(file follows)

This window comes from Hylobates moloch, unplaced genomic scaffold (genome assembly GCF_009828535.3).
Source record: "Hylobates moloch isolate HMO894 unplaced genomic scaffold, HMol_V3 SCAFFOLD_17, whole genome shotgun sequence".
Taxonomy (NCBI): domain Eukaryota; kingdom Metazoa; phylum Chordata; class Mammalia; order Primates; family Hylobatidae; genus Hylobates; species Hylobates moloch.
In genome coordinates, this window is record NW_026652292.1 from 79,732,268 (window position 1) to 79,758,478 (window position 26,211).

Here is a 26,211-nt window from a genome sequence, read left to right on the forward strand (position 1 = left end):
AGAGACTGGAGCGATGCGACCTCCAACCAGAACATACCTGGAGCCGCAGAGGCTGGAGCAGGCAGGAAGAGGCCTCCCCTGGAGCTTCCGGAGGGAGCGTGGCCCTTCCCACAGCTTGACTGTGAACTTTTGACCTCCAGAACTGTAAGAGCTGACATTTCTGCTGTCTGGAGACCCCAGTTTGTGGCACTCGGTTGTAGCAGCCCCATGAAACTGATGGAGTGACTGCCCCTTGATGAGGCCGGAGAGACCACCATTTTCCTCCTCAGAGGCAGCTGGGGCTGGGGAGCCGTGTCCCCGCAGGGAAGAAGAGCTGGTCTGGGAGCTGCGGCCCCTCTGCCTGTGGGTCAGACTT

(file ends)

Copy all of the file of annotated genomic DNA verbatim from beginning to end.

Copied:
This window comes from Hylobates moloch, unplaced genomic scaffold (genome assembly GCF_009828535.3).
Source record: "Hylobates moloch isolate HMO894 unplaced genomic scaffold, HMol_V3 SCAFFOLD_17, whole genome shotgun sequence".
Taxonomy (NCBI): domain Eukaryota; kingdom Metazoa; phylum Chordata; class Mammalia; order Primates; family Hylobatidae; genus Hylobates; species Hylobates moloch.
In genome coordinates, this window is record NW_026652292.1 from 79,732,268 (window position 1) to 79,758,478 (window position 26,211).

Here is a 26,211-nt window from a genome sequence, read left to right on the forward strand (position 1 = left end):
AGAGACTGGAGCGATGCGACCTCCAACCAGAACATACCTGGAGCCGCAGAGGCTGGAGCAGGCAGGAAGAGGCCTCCCCTGGAGCTTCCGGAGGGAGCGTGGCCCTTCCCACAGCTTGACTGTGAACTTTTGACCTCCAGAACTGTAAGAGCTGACATTTCTGCTGTCTGGAGACCCCAGTTTGTGGCACTCGGTTGTAGCAGCCCCATGAAACTGATGGAGTGACTGCCCCTTGATGAGGCCGGAGAGACCACCATTTTCCTCCTCAGAGGCAGCTGGGGCTGGGGAGCCGTGTCCCCGCAGGGAAGAAGAGCTGGTCTGGGAGCTGCGGCCCCTCTGCCTGTGGGTCAGACTT